Tableau 8: The Kraken, Bubble Maps and Andy Cotgreave

krakenThe Kraken

One of the great sea monsters of Norse myth and legend is the Kraken, said to be able to overturn ships and drag them down into the cold depths. There seems to be a degree of confusion with the Midgard Serpent, because some legends say there are only two Kraken in existence, and that these were born in the first creation and are destined to die only when the world itself finally perishes. This seems to be what Alfred Lord Tennyson (1809-1892) had in mind in his poem The_Kraken. [SOURCE]

However, there are less apocalyptic tales about the Kraken – in particular about the ‘young Kraken’ – that contradict this, suggesting something on a lesser scale than the Midgard Serpent, though still scary enough. In the mid, I8th century Erik Ludvigsen Pontoppidan (1698-1764), Bishop of Bergen, tackled the long and hazy tradition of the Kraken in his Natural History of Norway (1752-1753). After scrupulously interviewing mariners he came up with this remarkable tale, which repeated a tradition that can be traced back to the 12th century but is certainly much older.

Fishermen told Erik Pontoppidan that sometimes when they rowed several miles out to sea, particularly on hot, calm summer days, they found that in areas where they were used to sounding a depth of 80-100 fathoms (50-60m), they would find it registering less than half this. If the fish were also jumping, the fisherman guessed that the Kraken was lurking below, stirring them up. So, while keeping a careful watch on their depth, lines, the men would gratefully catch fish until the monster showed signs of rising to the surface. Then they would haul in their nets and paddle for their lives.

Once clear they would rest on their oars and, as Pontoppiaan tells it, they would soon see an enormous monster rise to the surface – a creature so vast that no one could see the whole of it at once. The bishop says that it had the appearance of a number of small islands surrounded by something resembling seaweed: ‘At last several bright points or horns appear, which grow thicker and thicker the higher they rise above the surface of the water, and sometimes they stand as high and large as the masts of middle, sized vessels. It seems these are the creature’s arms and, it is said, if they were to lay hold of the largest man,of1war, they would pull it down to the bottom. After this monster has been on the surface of the water a short time, it begins slowly to sink again, and then the danger is as great as before, because the motion of this sinking causes such a swell in the sea, and such an eddy or whirlpool, that it draws down everything with it.’ This curiously symbiotic relationship with the Kraken is explained by Pontoppidan: “The Kraken have never been known to do any great harm, except that they have taken away the lives of those who consequently could not bring the tidings.”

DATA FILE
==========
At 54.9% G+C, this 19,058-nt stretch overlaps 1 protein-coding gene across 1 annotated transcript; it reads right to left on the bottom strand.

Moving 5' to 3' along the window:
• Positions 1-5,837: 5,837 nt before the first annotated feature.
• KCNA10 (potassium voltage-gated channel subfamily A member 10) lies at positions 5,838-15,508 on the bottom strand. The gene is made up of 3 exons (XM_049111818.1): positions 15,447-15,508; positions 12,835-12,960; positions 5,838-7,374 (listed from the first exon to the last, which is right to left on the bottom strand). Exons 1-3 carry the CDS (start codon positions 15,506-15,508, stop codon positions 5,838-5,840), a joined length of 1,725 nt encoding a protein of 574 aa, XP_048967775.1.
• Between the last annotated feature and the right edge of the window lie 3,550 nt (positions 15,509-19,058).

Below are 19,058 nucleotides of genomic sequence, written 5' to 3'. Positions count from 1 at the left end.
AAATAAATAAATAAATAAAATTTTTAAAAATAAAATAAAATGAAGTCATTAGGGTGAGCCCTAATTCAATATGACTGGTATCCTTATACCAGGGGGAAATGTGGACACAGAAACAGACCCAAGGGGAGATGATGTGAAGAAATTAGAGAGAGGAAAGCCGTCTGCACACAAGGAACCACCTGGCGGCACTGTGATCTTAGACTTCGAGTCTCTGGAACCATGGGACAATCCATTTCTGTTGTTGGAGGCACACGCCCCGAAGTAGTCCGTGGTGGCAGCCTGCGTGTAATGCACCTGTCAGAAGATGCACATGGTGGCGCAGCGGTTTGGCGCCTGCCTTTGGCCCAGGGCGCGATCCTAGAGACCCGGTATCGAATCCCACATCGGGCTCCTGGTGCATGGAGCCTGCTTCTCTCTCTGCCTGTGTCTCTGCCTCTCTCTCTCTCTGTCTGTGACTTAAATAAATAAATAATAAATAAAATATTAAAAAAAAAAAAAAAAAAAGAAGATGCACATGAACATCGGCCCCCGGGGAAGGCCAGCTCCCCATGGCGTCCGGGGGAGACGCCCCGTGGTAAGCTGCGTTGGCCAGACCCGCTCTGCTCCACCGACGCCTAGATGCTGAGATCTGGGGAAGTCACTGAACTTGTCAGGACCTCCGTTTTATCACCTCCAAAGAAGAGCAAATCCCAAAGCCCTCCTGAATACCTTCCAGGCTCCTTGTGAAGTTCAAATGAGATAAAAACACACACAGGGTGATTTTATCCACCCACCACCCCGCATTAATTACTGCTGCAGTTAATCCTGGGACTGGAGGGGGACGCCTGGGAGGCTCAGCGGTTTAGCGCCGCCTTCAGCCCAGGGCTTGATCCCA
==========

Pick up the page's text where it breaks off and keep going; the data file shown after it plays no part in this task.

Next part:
Presumably he meant there were legends of ships and sailors being attacked, but that this was rare and never occurred in the circumstances he describes above. He personally heard only one close anecdote: two unwary fishermen suddenly ran into a ‘young Kraken’, one of whose ‘horns’ or tentacles ‘crushed the head of the boat, so that it was with great difficulty they saved their lives on the wreck, though the weather was as calm as possible’. Writing as he was in the Age of Enlightenment, Pontoppidan was laughed to scorn by many naturalists who thought he had fallen for a bunch of fishermen’s yarns. About the only part of his report seriously was his mention of the ‘young Kraken’. This creature was well known to Norwegian fishermen; to judge by their descriptions, ‘young Kraken’ are quite clearly ordinary squid. But, although evidence was then emerging that squid could grow much larger than previously imagined, the suggestion that one might have a circumference of over a mile remained outrageous. Some rationalists suggested – as in other cases of supposed monsters surfacing at sea – that what the fishermen were talking about, in a garbled and fanciful way, was simply the surfacing of weed tangles, buoyed up by the gases of their own decomposition. But most people simply laughed the tales away.

Proof of a kind that Pontoppidan’s sailors may not have been exaggerating came in a curious way during the Second World War. While hunting for German submarines off the coast of Norway, ships of the US Navy found a strange conundrum. Sometimes in areas where they knew the depth to be over 150 fathoms (90m) their sonar would indicate a much lower figure. Closer investigation showed that this phantom layer would rise gently towards the surface at night, then sink during the day. This suggested some kind of dense blanket of living organisms maintaining temperature by adjusting their depth.

The phenomenon is still unresolved but a reasonable suggestion is that it was probably caused by large schools of squid fanning out all at the same depth. And, if such a shoal surfaced, it might well appear, as Pontoppidan wrote, ‘like a number of small islands, surrounded with something that floats and fluctuates like seaweeds’. So is the Kraken in the end no more than a large school of squid breaking the surface? Well, possibly, squid are continuing to surprise us by the size they can reach. One wonders, too, about the phantom submarines which both sides chased occasionally in Scandinavian waters during the Cold War. Perhaps squid may indeed reach a size still not fully appreciated by either science or the world in general, and thus be the true Kraken.

Next: Andy Cotgreave rearranges 7,596 circles into a Kraken engulfing an orange submarine.

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